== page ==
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York, England
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Once more into the brink
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I've been bemoaned for my poor cropping and lack of color. I apologize, and attempt to make amends:

You'd think there was no method to all my madness.

Contemplating the shot
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China's questionable future
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A compelling argument is made about China's questionable future in Sunday's Washington Post, generally concurring with my recent armchair geo-politicking on China's not-so-rosy-as-one-might-think economy:
.. another weakness in the argument about China's inevitable rise: The place remains an authoritarian state run by a party that limits the free flow of information, stifles ingenuity and doesn't understand how to self-correct. Blockbusters don't grow out of the barrel of a gun. Neither do superpowers in the age of globalization.
The whole thing, in general, is a good read.

Super rough
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Disc Golfin'
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Michael considered fate at 13:33   |   Permalink   |   Post a Comment

that green leaf-a-ma-jig looks surreal! 

Full disclosure: the 'leaf' and the jellyfish were taken by Katie with her underwater camera case. I can't take any credit whatsoever.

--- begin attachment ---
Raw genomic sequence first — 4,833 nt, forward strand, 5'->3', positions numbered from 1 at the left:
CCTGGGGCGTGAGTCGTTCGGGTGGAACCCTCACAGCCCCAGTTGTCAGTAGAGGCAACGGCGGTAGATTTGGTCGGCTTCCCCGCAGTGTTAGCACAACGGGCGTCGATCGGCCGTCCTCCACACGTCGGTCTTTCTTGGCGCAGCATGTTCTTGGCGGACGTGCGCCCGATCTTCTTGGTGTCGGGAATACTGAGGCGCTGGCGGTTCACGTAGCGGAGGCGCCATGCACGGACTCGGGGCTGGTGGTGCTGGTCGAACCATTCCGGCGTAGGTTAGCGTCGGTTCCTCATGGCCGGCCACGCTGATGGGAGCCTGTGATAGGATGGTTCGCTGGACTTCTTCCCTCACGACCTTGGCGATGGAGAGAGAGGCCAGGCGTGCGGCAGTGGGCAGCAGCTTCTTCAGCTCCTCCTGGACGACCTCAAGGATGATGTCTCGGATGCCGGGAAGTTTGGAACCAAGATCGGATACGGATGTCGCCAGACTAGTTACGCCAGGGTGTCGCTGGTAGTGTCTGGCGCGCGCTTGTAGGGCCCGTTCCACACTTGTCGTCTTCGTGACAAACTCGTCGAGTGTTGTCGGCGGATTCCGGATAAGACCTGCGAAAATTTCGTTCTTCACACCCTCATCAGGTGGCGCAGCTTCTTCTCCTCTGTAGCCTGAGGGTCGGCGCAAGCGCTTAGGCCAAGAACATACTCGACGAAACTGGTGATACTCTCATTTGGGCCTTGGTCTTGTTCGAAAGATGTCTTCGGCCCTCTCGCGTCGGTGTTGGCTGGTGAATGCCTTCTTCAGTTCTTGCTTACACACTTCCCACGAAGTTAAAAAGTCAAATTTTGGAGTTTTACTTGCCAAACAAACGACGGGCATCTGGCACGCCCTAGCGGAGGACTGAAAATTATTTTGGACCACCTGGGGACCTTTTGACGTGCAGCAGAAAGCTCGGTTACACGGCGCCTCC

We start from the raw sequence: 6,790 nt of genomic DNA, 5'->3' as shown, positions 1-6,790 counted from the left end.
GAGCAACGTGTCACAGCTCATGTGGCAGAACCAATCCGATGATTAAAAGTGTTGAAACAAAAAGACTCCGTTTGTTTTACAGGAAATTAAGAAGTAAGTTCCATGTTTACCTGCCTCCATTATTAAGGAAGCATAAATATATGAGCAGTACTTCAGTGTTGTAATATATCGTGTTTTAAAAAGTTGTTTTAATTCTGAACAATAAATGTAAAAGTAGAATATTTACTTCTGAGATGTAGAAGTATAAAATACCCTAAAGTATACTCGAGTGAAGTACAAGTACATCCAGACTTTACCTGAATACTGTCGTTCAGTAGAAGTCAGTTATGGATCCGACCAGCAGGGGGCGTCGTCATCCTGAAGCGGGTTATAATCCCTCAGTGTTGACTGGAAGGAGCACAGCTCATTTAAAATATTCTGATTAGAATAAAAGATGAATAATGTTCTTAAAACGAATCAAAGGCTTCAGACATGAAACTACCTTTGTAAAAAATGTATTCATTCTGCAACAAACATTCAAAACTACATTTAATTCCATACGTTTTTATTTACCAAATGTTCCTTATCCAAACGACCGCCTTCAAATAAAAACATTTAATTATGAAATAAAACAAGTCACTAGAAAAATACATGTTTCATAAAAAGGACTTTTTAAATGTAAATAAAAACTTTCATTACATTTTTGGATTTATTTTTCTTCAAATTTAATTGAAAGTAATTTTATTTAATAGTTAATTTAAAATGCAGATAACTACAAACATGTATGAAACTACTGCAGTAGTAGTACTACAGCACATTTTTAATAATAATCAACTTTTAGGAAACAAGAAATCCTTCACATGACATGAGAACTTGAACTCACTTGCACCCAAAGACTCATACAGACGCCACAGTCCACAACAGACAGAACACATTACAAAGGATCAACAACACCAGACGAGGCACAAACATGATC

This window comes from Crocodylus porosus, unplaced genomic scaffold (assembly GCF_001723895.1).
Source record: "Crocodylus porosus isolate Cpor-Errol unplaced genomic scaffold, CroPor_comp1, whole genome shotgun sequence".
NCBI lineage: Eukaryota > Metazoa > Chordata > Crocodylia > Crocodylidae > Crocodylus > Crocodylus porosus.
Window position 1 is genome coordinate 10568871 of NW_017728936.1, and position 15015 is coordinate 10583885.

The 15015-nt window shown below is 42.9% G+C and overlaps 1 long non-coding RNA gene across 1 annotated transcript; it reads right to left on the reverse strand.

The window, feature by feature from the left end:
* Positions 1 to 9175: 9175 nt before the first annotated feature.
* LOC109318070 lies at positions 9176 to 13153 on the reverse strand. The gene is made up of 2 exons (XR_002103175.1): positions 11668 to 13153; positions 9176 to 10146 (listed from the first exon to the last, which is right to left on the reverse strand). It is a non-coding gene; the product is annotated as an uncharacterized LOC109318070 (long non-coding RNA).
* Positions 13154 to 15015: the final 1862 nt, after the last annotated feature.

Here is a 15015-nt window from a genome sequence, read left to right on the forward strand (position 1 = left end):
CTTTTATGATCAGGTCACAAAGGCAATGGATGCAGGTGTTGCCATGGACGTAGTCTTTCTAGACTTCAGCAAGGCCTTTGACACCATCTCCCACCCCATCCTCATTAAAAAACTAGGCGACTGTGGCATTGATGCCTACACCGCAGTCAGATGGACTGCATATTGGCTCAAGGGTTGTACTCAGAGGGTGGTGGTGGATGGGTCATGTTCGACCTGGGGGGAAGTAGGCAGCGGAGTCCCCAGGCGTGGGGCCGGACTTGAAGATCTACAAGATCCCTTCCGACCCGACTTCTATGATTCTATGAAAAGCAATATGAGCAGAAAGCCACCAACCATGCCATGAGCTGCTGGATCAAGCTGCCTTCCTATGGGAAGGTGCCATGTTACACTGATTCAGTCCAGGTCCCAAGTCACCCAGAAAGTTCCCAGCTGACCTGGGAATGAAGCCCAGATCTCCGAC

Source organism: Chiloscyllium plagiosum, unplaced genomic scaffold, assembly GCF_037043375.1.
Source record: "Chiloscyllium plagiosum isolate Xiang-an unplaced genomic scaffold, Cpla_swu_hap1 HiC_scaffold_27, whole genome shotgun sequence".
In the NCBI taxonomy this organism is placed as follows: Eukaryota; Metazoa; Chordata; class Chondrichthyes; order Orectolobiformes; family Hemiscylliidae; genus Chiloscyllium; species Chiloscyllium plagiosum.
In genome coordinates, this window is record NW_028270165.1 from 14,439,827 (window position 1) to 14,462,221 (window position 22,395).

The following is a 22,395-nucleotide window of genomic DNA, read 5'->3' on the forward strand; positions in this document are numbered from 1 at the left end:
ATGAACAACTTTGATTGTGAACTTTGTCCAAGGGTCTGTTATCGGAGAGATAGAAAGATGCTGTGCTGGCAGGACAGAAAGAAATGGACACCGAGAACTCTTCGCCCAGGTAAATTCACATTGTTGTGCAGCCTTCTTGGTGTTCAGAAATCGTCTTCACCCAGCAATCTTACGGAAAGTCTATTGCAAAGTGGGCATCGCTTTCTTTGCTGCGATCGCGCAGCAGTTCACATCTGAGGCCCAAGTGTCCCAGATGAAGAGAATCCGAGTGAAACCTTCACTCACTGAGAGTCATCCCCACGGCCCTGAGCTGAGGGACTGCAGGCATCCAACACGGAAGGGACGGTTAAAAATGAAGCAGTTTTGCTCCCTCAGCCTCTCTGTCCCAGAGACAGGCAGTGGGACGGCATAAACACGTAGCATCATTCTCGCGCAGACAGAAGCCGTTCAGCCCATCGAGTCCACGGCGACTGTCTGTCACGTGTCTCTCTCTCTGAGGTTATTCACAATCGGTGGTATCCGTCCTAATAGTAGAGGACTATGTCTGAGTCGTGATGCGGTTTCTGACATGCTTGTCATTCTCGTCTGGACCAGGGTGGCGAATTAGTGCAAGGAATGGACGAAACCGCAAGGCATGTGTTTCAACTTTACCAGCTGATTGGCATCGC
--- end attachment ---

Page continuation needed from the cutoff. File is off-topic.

Just add impatience and stir
Michael considered fate at 12:29   |   Permalink   |   Post a Comment
Yahoo! Finance isn't always known for their breathtaking opinion pieces, but Friday's piece "Instant Gratification Nation: Can We Still Sacrifice for the Future?" is an echo of the sentiments I discussed in my recent post on government and politics: that it appears as though the United States of America has lost its ability to delay gratification.
[In Stanford experiments run in the 1960s and 1970s] each [child] was offered an explicit choice that tested his or her ability to defer gratification: Get a reward now or a bigger reward later. The experimenter left the room, leaving a bell on the table in front of the student. If the student rang the bell before the experimenter returned, he or she would get a reward, albeit a less preferred one (a single marshmallow instead of two). However, if the student resisted ringing the bell until the experimenter returned (typically after 15 or 20 minutes), he or she would get something even better -- two marshmallows.
The author goes on to correlate these early traits to future decision making:
For example, one follow-up paper found a statistically significant relationship between how long a student waited to ring the bell and -- more than a decade later -- their "ability to cope with frustration and stress in adolescence."